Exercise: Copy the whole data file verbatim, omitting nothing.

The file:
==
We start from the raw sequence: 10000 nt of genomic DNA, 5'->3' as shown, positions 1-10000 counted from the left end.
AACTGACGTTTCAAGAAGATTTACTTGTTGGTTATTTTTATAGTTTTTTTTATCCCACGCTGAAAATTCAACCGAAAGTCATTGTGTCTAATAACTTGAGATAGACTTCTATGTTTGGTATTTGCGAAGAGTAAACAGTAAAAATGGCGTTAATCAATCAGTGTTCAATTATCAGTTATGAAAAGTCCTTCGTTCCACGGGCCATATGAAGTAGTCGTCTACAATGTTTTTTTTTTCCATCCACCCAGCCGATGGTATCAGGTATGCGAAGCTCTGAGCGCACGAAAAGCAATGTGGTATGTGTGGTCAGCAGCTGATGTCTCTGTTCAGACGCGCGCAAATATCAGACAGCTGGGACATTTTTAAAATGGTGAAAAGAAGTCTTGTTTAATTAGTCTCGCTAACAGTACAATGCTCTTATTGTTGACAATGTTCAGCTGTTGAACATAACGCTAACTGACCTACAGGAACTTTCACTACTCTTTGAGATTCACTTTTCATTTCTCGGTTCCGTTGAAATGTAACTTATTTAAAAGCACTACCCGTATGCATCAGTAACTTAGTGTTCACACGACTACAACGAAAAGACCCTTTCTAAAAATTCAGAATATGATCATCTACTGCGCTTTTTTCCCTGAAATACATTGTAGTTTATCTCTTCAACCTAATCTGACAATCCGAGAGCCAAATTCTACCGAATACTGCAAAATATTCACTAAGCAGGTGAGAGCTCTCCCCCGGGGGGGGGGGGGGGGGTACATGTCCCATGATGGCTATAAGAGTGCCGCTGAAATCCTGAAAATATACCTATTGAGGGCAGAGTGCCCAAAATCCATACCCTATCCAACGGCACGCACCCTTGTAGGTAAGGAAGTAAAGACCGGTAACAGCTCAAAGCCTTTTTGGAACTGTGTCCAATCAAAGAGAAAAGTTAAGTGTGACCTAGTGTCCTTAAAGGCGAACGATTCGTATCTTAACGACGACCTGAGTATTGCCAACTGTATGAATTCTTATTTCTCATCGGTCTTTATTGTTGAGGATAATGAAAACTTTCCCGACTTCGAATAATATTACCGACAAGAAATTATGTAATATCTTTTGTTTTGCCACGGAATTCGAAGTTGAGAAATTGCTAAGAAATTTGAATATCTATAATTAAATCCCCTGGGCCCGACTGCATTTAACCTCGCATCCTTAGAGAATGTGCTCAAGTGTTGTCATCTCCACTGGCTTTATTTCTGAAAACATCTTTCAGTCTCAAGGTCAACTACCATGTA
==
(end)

We start from the raw sequence: 10000 nt of genomic DNA, 5'->3' as shown, positions 1-10000 counted from the left end.
AACTGACGTTTCAAGAAGATTTACTTGTTGGTTATTTTTATAGTTTTTTTTATCCCACGCTGAAAATTCAACCGAAAGTCATTGTGTCTAATAACTTGAGATAGACTTCTATGTTTGGTATTTGCGAAGAGTAAACAGTAAAAATGGCGTTAATCAATCAGTGTTCAATTATCAGTTATGAAAAGTCCTTCGTTCCACGGGCCATATGAAGTAGTCGTCTACAATGTTTTTTTTTTCCATCCACCCAGCCGATGGTATCAGGTATGCGAAGCTCTGAGCGCACGAAAAGCAATGTGGTATGTGTGGTCAGCAGCTGATGTCTCTGTTCAGACGCGCGCAAATATCAGACAGCTGGGACATTTTTAAAATGGTGAAAAGAAGTCTTGTTTAATTAGTCTCGCTAACAGTACAATGCTCTTATTGTTGACAATGTTCAGCTGTTGAACATAACGCTAACTGACCTACAGGAACTTTCACTACTCTTTGAGATTCACTTTTCATTTCTCGGTTCCGTTGAAATGTAACTTATTTAAAAGCACTACCCGTATGCATCAGTAACTTAGTGTTCACACGACTACAACGAAAAGACCCTTTCTAAAAATTCAGAATATGATCATCTACTGCGCTTTTTTCCCTGAAATACATTGTAGTTTATCTCTTCAACCTAATCTGACAATCCGAGAGCCAAATTCTACCGAATACTGCAAAATATTCACTAAGCAGGTGAGAGCTCTCCCCCGGGGGGGGGGGGGGGGGTACATGTCCCATGATGGCTATAAGAGTGCCGCTGAAATCCTGAAAATATACCTATTGAGGGCAGAGTGCCCAAAATCCATACCCTATCCAACGGCACGCACCCTTGTAGGTAAGGAAGTAAAGACCGGTAACAGCTCAAAGCCTTTTTGGAACTGTGTCCAATCAAAGAGAAAAGTTAAGTGTGACCTAGTGTCCTTAAAGGCGAACGATTCGTATCTTAACGACGACCTGAGTATTGCCAACTGTATGAATTCTTATTTCTCATCGGTCTTTATTGTTGAGGATAATGAAAACTTTCCCGACTTCGAATAATATTACCGACAAGAAATTATGTAATATCTTTTGTTTTGCCACGGAATTCGAAGTTGAGAAATTGCTAAGAAATTTGAATATCTATAATTAAATCCCCTGGGCCCGACTGCATTTAACCTCGCATCCTTAGAGAATGTGCTCAAGTGTTGTCATCTCCACTGGCTTTATTTCTGAAAACATCTTTCAGTCTCAAGGTCAACTACCATGTA